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‘The Starlost’: What a Little Known Canadian Sci-Fi Series Teaches Us About Living in a Bubble.

It was supposed to be fantastic. It certainly had the pedigree to be one of the greatest Sci-Fi series of all time.

In a time before Star Wars, but after 2001: A Space Odyssey, the entertainment industry, in a rare moment of inspired genius, thought the world was once again ready for the next great Sci-Fi series. Star Trek had been off the air for over three years, and despite the best efforts of its creator, Gene Roddenberry failed to make something that connected with audiences in the same way.

Enter, The Starlost, a television series with the best of intentions.

Before I go any further I should mention nearly everyone involved with the creation of this series has disavowed it with a level of hatred and vitriol rarely seen in anything outside of politics. The legendary creator of the series, Harlan Ellison, took his name off it; the visual effects wizard, Douglas Trumbull, walked away from it; and the scientific advisor, Ben Bova, found his experience so miserable he wrote a comedic novel about his tenure, mockingly entitled, The Starcrossed. The show’s public persona didn’t fare much better. In Sci-Fi lore, The Starlost is often described somewhere between completely forgotten and the worst TV show ever made.

The story of The Starlost’s demise is nearly as entertaining as the show itself. It has cut budgets, a writer’s strike, broken promises, special effects so bad they made 70’s Doctor Who look real, and, of course, a furiously angry and entertaining Harlan Ellison. In addition to Bova’s The Starcrossed novel, Ellison wrote a fantastic essay (Somehow, I Don’t Think We’re in Kansas Anymore) about the show’s implosion, which should be required reading for any aspiring writer selling a brilliant idea to the Hollywood machine.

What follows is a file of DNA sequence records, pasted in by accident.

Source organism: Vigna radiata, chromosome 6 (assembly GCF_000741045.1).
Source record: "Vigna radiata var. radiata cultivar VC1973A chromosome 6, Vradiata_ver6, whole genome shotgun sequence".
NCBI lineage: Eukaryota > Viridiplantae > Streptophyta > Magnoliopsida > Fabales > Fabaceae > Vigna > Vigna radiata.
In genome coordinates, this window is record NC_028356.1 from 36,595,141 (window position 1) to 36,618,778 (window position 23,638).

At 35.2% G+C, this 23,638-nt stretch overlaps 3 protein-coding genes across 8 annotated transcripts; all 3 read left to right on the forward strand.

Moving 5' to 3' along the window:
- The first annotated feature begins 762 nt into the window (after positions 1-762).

So, with all that going against it why even discuss it? Because, it’s brilliant.

Like so many things in Science Fiction, The Starlost was ahead of its time. The concept, in a nutshell, is about the massive spaceship Earthship Ark, two hundred miles long, taking the last of Earth’s civilizations through space to find another habitable planet to start over. Along the way an accident occurs, unbeknownst to the Ark’s inhabitants. The oblivious inhabitants are sealed away in dozens of individual biosphere domes many miles in circumference. More than four hundred years go by causing the inhabitants to seemingly forget they’re even in space. They forget they are on an Ark, they forget their own history, and they don’t know they are heading for a collision course with a star that will vaporize them. What’s worst of all, some of the dome communities think theirs is the only world going. And why wouldn’t they? If you live in an actual bubble, what is there to question? Who would?

Devon would.

Devon, played by the highest profile Sci-Fi Canadian actor of the time that wasn’t William Shatner, Keir Dullea, sporting the mother-of-all Pornstaches, is the defiant member of Cypress Corners, a dome with an Amish type community that seems to be living in the late nineteenth century. When Devon proclaims his love for Rachel, who is promised to marry his friend Garth, he is banished for his insolence. In questioning the judgment of the elders, led in a great guest cameo by the fantastic Sterling Hayden, Devon sealed his own fate. Devon’s defiance leads to his shunning and eventual imprisonment in order to silence him.

After being freed by Garth, Devon embarks on a journey through a forbidden door with Rachel and Garth in tow. They discover the secret of their entire world is one giant lie. In the face of such knowledge Garth implores Devon to return to Cypress Corners and forget about what he found. Garth would rather go back to what he used to know, get married to Rachel, and live a simple life. Devon flatly replies “Never.”